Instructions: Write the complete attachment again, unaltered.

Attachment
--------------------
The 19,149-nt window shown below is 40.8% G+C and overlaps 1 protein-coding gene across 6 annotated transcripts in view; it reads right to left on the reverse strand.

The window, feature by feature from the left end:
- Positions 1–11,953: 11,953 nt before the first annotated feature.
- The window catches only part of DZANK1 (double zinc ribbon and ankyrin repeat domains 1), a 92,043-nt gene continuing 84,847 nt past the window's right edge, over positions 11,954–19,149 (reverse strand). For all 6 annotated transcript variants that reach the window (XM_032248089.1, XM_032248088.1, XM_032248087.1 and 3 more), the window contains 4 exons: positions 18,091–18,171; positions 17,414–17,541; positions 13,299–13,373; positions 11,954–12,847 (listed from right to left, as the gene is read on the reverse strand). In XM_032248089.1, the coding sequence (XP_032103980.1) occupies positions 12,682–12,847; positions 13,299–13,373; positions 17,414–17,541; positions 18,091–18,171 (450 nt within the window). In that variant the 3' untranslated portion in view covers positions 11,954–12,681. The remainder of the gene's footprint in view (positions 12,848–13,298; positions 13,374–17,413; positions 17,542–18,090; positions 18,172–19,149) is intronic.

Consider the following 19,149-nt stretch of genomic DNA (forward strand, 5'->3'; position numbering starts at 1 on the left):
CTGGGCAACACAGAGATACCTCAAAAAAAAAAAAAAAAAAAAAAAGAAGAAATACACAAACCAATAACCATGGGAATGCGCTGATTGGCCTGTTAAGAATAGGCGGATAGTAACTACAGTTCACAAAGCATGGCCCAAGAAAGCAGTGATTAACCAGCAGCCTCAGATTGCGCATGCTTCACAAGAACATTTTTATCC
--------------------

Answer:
The 19,149-nt window shown below is 40.8% G+C and overlaps 1 protein-coding gene across 6 annotated transcripts in view; it reads right to left on the reverse strand.

The window, feature by feature from the left end:
- Positions 1–11,953: 11,953 nt before the first annotated feature.
- The window catches only part of DZANK1 (double zinc ribbon and ankyrin repeat domains 1), a 92,043-nt gene continuing 84,847 nt past the window's right edge, over positions 11,954–19,149 (reverse strand). For all 6 annotated transcript variants that reach the window (XM_032248089.1, XM_032248088.1, XM_032248087.1 and 3 more), the window contains 4 exons: positions 18,091–18,171; positions 17,414–17,541; positions 13,299–13,373; positions 11,954–12,847 (listed from right to left, as the gene is read on the reverse strand). In XM_032248089.1, the coding sequence (XP_032103980.1) occupies positions 12,682–12,847; positions 13,299–13,373; positions 17,414–17,541; positions 18,091–18,171 (450 nt within the window). In that variant the 3' untranslated portion in view covers positions 11,954–12,681. The remainder of the gene's footprint in view (positions 12,848–13,298; positions 13,374–17,413; positions 17,542–18,090; positions 18,172–19,149) is intronic.

Consider the following 19,149-nt stretch of genomic DNA (forward strand, 5'->3'; position numbering starts at 1 on the left):
CTGGGCAACACAGAGATACCTCAAAAAAAAAAAAAAAAAAAAAAAGAAGAAATACACAAACCAATAACCATGGGAATGCGCTGATTGGCCTGTTAAGAATAGGCGGATAGTAACTACAGTTCACAAAGCATGGCCCAAGAAAGCAGTGATTAACCAGCAGCCTCAGATTGCGCATGCTTCACAAGAACATTTTTATCC